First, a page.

…kind of makes me want to die when I go in.
- It is ok to complain about a mess. It is not ok to suggest whose mess it was.
- When in doubt, hug.
- Never compare yourself to someone else’s past loves.
- Don’t worry about whether you will stay in love in the future. You don’t even know if you will be alive tomorrow.
- Try to eat the same amount as each other. If one of you is eating an insane amount, pretend you have a stomach ache.
- Hold doors for everyone, regardless of gender.
- Try not to roll your eyes.
- If love is a battlefield, be the other person’s body armor. If they have that covered, then be their machine gun.
I am reading Howard Zinn’s A People’s History of the United States for the first time. It is a painful read. I am only halfway through the book physically, which puts me to just before the first World War. Thematically, over and over, I am struck with how close at hand poverty is to most peoples at most times. Plutocrats and governments working together to convince the rest of everybody to fight the plutocrat’s fights, convincing us of the separations between us and the inevitability of our fate.
I don’t want to spoil the book for those who have not read it, but suffice it to say that this country’s wars and infrastructure were built by the blood of the poor, and there was more in common between the races and between men and women than there was keeping them apart. But kept apart they were, by government and corporate and church promoted racism and sexism and jingoism. The millions of white poor and black slaves in the antebellum South had more in common with each other than they did with the few, rich, white landowners who kept them down. The male manufacturers who struggled for a fair work day had much in common with the female manufactures who sought the same. But sexism kept them mostly apart and kept them at odds with each other for the right to work. The Irish and Italians, once marginalized and kept down and beaten by nativists, did the same to the Eastern Europeans who flooded the labor markets at the turn of the century.
The great moment of progressivism came and went, dying shortly after the regulator orgy of the FDR administration, and chipped away, bit by bit, over the last half a century, until today, where right to work has become more important to us than the right to go home for the day. We reward the plutocrats for taking risks which endanger our economy and our lives, for we have managed the delightful trick of outsourcing the worst of manufacturing to other parts of the world. Enough of us own little plots of land that we can almost afford, that we do not mind that someone else is working the 16 hour day in the factory that, a century ago, we would have had to do.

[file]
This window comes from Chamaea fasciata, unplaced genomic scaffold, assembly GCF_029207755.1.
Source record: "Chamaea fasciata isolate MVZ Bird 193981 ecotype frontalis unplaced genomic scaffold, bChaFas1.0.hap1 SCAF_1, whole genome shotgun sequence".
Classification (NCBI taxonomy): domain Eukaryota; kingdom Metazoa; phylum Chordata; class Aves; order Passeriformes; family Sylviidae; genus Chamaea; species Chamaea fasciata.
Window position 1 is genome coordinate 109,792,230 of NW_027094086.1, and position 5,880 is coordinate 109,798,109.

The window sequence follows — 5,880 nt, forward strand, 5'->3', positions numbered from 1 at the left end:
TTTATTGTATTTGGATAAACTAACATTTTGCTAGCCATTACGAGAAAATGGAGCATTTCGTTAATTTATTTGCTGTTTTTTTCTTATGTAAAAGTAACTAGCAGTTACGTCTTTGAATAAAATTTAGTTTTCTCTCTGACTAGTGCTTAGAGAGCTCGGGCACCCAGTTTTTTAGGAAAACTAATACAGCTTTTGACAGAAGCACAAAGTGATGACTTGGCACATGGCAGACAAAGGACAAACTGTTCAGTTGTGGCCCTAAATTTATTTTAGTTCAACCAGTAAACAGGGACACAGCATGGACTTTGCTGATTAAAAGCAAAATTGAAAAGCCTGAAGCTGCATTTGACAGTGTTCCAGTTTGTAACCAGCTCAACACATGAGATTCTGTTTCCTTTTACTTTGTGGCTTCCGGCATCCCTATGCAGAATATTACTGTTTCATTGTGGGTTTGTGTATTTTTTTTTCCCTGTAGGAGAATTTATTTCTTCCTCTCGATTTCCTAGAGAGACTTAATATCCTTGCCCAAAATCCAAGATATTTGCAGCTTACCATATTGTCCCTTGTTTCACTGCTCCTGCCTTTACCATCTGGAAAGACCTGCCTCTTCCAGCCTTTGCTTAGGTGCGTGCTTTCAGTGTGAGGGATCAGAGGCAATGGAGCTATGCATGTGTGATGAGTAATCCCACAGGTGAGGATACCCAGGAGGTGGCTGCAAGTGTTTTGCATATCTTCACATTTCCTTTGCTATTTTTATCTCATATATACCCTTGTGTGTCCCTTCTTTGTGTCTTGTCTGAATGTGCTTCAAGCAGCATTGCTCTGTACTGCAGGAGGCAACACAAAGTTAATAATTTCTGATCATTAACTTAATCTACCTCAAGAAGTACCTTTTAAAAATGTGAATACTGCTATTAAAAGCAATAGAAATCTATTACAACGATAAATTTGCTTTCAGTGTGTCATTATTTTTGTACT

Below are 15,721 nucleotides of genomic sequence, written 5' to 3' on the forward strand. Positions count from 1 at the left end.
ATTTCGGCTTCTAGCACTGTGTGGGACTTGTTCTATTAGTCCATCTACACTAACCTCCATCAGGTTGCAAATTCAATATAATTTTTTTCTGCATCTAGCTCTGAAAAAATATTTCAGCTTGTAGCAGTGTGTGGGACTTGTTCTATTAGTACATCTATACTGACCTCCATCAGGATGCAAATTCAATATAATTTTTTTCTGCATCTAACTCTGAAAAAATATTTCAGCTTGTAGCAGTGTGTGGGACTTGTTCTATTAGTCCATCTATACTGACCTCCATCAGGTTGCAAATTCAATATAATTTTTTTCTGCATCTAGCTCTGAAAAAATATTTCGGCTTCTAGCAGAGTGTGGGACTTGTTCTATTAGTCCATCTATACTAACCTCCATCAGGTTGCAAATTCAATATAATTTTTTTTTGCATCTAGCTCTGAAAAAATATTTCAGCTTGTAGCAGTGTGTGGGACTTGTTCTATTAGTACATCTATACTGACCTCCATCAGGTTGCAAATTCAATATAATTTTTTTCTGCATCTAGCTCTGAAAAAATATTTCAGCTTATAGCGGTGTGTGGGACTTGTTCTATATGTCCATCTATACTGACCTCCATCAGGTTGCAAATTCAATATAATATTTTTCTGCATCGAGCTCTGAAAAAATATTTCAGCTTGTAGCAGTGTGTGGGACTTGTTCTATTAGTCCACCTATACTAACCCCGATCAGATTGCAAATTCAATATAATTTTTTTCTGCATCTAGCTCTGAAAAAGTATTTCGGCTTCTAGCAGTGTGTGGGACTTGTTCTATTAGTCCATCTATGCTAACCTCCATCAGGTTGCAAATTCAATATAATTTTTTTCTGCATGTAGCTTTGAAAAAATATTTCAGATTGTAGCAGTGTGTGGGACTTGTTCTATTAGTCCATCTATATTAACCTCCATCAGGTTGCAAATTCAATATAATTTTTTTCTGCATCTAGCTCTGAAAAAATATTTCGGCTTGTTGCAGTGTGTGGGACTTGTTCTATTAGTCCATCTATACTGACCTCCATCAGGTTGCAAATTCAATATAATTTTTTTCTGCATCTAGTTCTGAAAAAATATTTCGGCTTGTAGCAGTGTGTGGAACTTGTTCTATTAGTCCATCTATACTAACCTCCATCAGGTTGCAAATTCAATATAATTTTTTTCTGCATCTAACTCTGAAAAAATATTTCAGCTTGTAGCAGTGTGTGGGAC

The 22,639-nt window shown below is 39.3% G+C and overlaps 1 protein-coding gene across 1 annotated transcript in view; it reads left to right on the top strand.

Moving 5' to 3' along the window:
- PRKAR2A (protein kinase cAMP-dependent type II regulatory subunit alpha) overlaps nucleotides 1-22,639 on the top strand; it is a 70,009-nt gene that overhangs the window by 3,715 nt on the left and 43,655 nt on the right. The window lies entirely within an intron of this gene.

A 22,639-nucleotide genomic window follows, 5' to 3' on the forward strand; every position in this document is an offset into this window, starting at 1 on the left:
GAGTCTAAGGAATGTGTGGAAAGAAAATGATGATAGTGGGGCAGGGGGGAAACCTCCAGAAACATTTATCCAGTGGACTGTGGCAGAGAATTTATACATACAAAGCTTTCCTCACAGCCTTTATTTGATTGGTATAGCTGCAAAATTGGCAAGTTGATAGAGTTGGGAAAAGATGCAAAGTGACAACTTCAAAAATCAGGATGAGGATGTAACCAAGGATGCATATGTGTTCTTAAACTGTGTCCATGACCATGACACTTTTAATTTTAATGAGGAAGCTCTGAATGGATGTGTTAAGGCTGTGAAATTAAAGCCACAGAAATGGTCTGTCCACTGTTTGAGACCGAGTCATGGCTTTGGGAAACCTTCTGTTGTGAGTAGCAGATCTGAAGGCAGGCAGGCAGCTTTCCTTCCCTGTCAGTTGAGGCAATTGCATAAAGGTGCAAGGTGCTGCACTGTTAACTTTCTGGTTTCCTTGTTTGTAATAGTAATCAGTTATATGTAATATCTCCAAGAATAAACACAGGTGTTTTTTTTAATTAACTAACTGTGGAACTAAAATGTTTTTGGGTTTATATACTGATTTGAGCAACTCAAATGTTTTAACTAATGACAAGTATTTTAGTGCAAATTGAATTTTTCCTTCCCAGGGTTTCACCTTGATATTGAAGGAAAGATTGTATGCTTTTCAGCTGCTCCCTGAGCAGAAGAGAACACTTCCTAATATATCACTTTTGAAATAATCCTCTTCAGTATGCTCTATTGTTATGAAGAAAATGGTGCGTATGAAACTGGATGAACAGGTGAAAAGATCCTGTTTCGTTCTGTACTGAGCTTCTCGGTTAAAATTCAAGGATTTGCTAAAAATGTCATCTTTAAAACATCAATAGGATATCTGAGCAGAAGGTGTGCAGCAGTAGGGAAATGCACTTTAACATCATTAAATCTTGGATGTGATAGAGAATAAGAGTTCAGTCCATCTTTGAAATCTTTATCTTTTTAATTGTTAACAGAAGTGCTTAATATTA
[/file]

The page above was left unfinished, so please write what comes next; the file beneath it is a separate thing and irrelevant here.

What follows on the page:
And we are still divided, the progressives, the liberals, the radicals. Divided over what is the most important focus. Caught up in issues of race or feminism, being sex-positive, organic food sourcing, eliminating war. Good causes all, but they hide the issues of class that are the real dividing line between us. We shy away from the phrase “class warfare.” It is a dirty word, a scary word, conjuring up vague images of rioting and beheaded French royals. But it is class that keeps us apart. We believe the plutocratic lie that people deserve what they get, and if that is ungodly wealth, above and beyond the needs of anyone, than that is acceptable. Similarly, we believe that if what people get is death and poverty, obesity and homelessness, drugs and an early death, than that is also what they deserve for not being one of the wealthy.
This is a cold world we have created for ourselves, and growing colder with each year as more wealth is consolidated in fewer and fewer hands, and so few Americans desire to do anything about that. We relish our fate of just enough, count ourselves lucky that it could be worse, and refuse to believe that anyone is just taking it all off the top, because that would mean referring to ourselves as losers. That guy beside you in the BMW? Did they work harder, are they a better person? Would they have any road to drive on if the guy making $10 an hour didn’t build it for him? Do they realize that the guy making them a latte each morning has to work two jobs to support his children, and hopes to hell that the car doesn’t break down because that will mean putting more money on a credit card just to get work?
The central question we should be asking ourselves, distracted as we are with less important differentials between us (i.e. sex, race, political affiliation, etc.), is whether all these struggles between us are really class struggles, and if we resolved the class problem, would it also resolve the other? And if it would, then why are we talking about anything else?
What the hell?! Only black man in SHIELD is Nick Fury? What, they don’t recruit at Howard? Seriously, this show is a sea of spunky, 20-something white kids, and like one asian lady.
I sure hope they are protecting all of America from fake supernatural evils and not just white people.
If I was part of the Walton family of billionaires, I would create a chain of Discount Walmarts. These would have lower prices than the regular Walmart so that the the employees of the regular Walmart could afford the goods. The Discount Walmart would be staffed by even lower paid employees.
I would then create a Super Discount Walmart for the employees of the Discount Walmart, with even lower prices and even lower paid employees.
I would continue this until I ran out of potential employees or land.
It would be the Russian Doll of Capitalism.
This is a rockticle. And by that, I mean an article that rocks.
My review of Apparat’s Krieg und Frieden (Music for Theatre) is up on The Burnside Writer’s Collective.